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RIYADH: Would people spend hundreds of thousands of dollars on virtual property? You bet they will. Many have already done so.

It’s more than just a virtual high that a celebrity like Snoop Dogg would resort to; companies such as PwC, Samsung and HSBC have purchased virtual land. JP Morgan recently opened a branch in the Metaverse.

Real estate purchases in the Metaverse topped $500 million in 2021 and could double to $1 billion this year alone, according to data analytics firm MetaMetric Solutions.

Companies like Xclusiverse have started betting on this demand. Bridging the gap between the real and virtual worlds, the company connects real estate brokers, owners, sellers and buyers interested in digital and real properties.

Developed by Unicorp Capital, the first phase of the platform provides access to thousands of land brokers and developers around the world to list their real properties in the digital world. The next step, scheduled for September 2022, will make it easier to purchase virtual goods in the metaverse.

FAST FACT

Real estate purchases in the metaverse topped $500 million last year and could double to $1 billion in 2022.

“Real estate is facing challenges keeping up with technological and digital transformation. There is a lack of inventory and scalability for real estate agents. We don’t see very rich digital marketing strategies, sales processes modified or true immersive learning experiences,” Florina Onetiu, co-founder of Unicorp Capital, told Arab News.

“The real estate industry can solve real problems online by creating a community of people to buy and sell property safely in the real world and the metaverse,” she added.

Real estate verification

Realtors can access Xclusiverse by purchasing an annual subscription with multiple features, including virtual office space. Membership can be customized according to the needs of each company.

“Why now? The metaverse economy is big and growing. Data projections show that the compound annual growth rate of expected revenue will reach 44% this year,” Onetiu said.

“The growth is due to its increasing popularity, the slippage of COVID-19, the advent of augmented or virtual reality, and the practical use of the metaverse to purchase digital assets using crypto and non-virtual tokens. When Facebook launched its metaverse project last year, everything blew up,” she added.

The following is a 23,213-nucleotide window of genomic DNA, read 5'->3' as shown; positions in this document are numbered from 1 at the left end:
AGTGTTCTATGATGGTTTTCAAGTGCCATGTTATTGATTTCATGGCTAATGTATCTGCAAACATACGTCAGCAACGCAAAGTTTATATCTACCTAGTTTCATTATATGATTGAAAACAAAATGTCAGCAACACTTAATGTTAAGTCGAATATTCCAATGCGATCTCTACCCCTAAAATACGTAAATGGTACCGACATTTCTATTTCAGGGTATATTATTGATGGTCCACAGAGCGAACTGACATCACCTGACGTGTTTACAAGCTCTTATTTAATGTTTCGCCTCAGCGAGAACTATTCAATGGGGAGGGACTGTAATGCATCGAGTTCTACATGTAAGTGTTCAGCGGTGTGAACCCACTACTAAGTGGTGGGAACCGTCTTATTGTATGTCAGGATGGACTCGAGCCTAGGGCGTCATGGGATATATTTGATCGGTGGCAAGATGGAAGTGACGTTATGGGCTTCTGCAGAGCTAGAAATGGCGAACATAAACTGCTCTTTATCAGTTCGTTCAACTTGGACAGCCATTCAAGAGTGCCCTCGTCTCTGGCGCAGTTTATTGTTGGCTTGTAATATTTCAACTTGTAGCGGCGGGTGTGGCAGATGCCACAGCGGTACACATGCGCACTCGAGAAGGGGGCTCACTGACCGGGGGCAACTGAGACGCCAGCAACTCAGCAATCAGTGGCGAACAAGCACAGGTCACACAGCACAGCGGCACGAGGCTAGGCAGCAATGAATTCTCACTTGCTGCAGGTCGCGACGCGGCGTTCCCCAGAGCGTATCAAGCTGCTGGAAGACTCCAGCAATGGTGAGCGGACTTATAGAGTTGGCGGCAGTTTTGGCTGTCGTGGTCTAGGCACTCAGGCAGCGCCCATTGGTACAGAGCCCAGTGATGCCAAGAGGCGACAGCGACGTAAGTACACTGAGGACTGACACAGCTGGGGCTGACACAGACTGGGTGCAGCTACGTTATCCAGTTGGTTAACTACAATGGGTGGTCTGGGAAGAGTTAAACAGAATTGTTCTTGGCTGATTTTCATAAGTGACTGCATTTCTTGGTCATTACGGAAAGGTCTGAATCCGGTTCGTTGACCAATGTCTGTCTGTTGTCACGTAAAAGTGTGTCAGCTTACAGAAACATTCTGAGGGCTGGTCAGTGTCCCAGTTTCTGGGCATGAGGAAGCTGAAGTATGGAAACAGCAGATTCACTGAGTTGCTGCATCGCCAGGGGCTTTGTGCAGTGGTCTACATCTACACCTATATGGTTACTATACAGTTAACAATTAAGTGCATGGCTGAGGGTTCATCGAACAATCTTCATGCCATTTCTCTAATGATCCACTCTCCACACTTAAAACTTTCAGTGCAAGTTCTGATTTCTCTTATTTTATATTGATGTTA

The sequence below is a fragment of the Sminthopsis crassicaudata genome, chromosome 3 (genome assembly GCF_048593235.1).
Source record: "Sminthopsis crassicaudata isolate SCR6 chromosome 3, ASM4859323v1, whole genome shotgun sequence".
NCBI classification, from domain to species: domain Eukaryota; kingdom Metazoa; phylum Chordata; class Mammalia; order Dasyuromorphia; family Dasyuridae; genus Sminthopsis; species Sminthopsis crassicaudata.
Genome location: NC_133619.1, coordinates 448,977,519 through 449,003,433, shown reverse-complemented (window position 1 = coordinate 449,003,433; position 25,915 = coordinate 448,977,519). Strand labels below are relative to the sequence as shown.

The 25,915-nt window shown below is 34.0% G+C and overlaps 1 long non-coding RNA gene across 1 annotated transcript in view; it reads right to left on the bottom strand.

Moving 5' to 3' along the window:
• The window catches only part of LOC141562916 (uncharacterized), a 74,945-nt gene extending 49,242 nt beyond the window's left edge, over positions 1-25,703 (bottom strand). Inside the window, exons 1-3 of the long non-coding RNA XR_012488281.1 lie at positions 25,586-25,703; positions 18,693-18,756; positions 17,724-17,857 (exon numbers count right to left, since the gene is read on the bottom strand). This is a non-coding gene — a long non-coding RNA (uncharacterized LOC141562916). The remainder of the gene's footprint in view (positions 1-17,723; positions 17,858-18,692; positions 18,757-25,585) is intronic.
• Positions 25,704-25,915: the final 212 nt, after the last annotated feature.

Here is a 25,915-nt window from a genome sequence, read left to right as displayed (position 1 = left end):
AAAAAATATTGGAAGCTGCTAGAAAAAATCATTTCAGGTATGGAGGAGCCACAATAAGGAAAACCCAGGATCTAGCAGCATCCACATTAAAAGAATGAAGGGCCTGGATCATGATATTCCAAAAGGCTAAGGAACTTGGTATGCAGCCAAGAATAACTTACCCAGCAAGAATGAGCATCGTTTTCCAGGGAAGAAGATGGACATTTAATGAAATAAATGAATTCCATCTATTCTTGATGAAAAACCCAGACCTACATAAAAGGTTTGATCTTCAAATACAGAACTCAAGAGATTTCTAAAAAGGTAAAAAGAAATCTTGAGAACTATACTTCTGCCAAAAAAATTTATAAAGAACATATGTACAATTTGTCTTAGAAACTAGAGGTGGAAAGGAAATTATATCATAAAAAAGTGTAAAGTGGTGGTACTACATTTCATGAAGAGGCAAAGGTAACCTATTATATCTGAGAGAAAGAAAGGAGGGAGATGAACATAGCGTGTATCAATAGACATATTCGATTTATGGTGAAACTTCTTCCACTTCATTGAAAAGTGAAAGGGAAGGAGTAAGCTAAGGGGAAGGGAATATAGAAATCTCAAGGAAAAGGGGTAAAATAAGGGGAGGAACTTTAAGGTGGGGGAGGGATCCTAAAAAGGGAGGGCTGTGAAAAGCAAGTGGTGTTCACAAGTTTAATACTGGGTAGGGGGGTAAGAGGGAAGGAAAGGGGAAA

In October 2021, Facebook announced that it was renaming Meta with a strong focus on all things Metaverse. Data from MetaMetric revealed that home sales jumped nine-fold to $113 million in November. Grayscale, a crypto asset manager, has predicted that the digital world could become a trillion dollar business.

seismic change

A report from JP Morgan detailed that the average price of a virtual plot of land doubled in six months in 2021, reaching $12,000 in December 2021 across the four major metaverse platforms. According to a report by metaverse real estate developer Republic Realm, the most popular place to buy virtual land is Sandbox, which is home to more than 60% of land sales made in 2022. Warner Music, Gucci and Snoop Dogg have all purchased assets virtual in Sandbox.

Buying virtual land is rooted in blockchain, a concept based on decentralization, where no central bank or government can impose rules. However, regulations designed to protect virtual assets and support this nascent industry are on the rise, especially in Dubai.

“We anticipate that more startups targeting the virtual asset space will choose Dubai either as a launchpad for their operations or as a key market,” said Nadim Bardawil, Partner at BSA Legal, an international business law firm. .

“The UAE has already placed itself squarely on the list of jurisdictions willing to regulate nascent technologies such as those used to create, buy or sell virtual assets. This development continues to reinforce this strategy.

He added that although the recently created Virtual Assets Law has been published in the UAE, it does not explicitly outline how virtual assets will be regulated. Part of the Virtual Assets Regulatory Authority’s mandate is to promulgate a regulatory framework for the regulation of virtual assets, and “we expect the first set of regulations to be released in the second quarter of 2022.”

A self-funded startup, Xclusiverse is targeting a funding round in June to scale up operations and firmly propel the real estate industry into the digital age. The plan includes facilitating the purchase of virtual assets online and transforming it into a virtual meeting place to conclude transactions in the real world. Each real estate broker member of the platform will have their own office in the metaverse.

“We created these spaces to allow our members to expand their portfolio to prospects and clients around the world and to socialize and bring their virtual relationships into the real world, creating a meaningful service market for real estate agents. that transcends borders,” Onetiu said. “Metaverse is the new social media.”


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